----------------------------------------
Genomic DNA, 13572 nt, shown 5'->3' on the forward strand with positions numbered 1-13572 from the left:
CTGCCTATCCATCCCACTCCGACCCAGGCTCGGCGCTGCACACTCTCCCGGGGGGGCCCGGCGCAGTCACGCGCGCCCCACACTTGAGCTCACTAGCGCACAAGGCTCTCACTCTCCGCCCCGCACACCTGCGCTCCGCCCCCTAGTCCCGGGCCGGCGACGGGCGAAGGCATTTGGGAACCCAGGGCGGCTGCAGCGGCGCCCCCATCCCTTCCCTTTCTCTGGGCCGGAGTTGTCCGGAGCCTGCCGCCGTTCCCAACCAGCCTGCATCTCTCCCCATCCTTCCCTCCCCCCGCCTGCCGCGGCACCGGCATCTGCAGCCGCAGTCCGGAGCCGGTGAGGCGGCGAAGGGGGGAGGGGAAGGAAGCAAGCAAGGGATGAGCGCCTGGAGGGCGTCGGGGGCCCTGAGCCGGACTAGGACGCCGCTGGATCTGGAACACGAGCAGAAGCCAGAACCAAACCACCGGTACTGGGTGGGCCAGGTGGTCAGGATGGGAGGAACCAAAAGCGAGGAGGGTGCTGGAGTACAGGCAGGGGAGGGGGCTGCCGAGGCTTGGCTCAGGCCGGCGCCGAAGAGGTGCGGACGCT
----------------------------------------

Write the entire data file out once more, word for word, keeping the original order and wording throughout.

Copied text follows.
Genomic DNA, 13572 nt, shown 5'->3' on the forward strand with positions numbered 1-13572 from the left:
CTGCCTATCCATCCCACTCCGACCCAGGCTCGGCGCTGCACACTCTCCCGGGGGGGCCCGGCGCAGTCACGCGCGCCCCACACTTGAGCTCACTAGCGCACAAGGCTCTCACTCTCCGCCCCGCACACCTGCGCTCCGCCCCCTAGTCCCGGGCCGGCGACGGGCGAAGGCATTTGGGAACCCAGGGCGGCTGCAGCGGCGCCCCCATCCCTTCCCTTTCTCTGGGCCGGAGTTGTCCGGAGCCTGCCGCCGTTCCCAACCAGCCTGCATCTCTCCCCATCCTTCCCTCCCCCCGCCTGCCGCGGCACCGGCATCTGCAGCCGCAGTCCGGAGCCGGTGAGGCGGCGAAGGGGGGAGGGGAAGGAAGCAAGCAAGGGATGAGCGCCTGGAGGGCGTCGGGGGCCCTGAGCCGGACTAGGACGCCGCTGGATCTGGAACACGAGCAGAAGCCAGAACCAAACCACCGGTACTGGGTGGGCCAGGTGGTCAGGATGGGAGGAACCAAAAGCGAGGAGGGTGCTGGAGTACAGGCAGGGGAGGGGGCTGCCGAGGCTTGGCTCAGGCCGGCGCCGAAGAGGTGCGGACGCT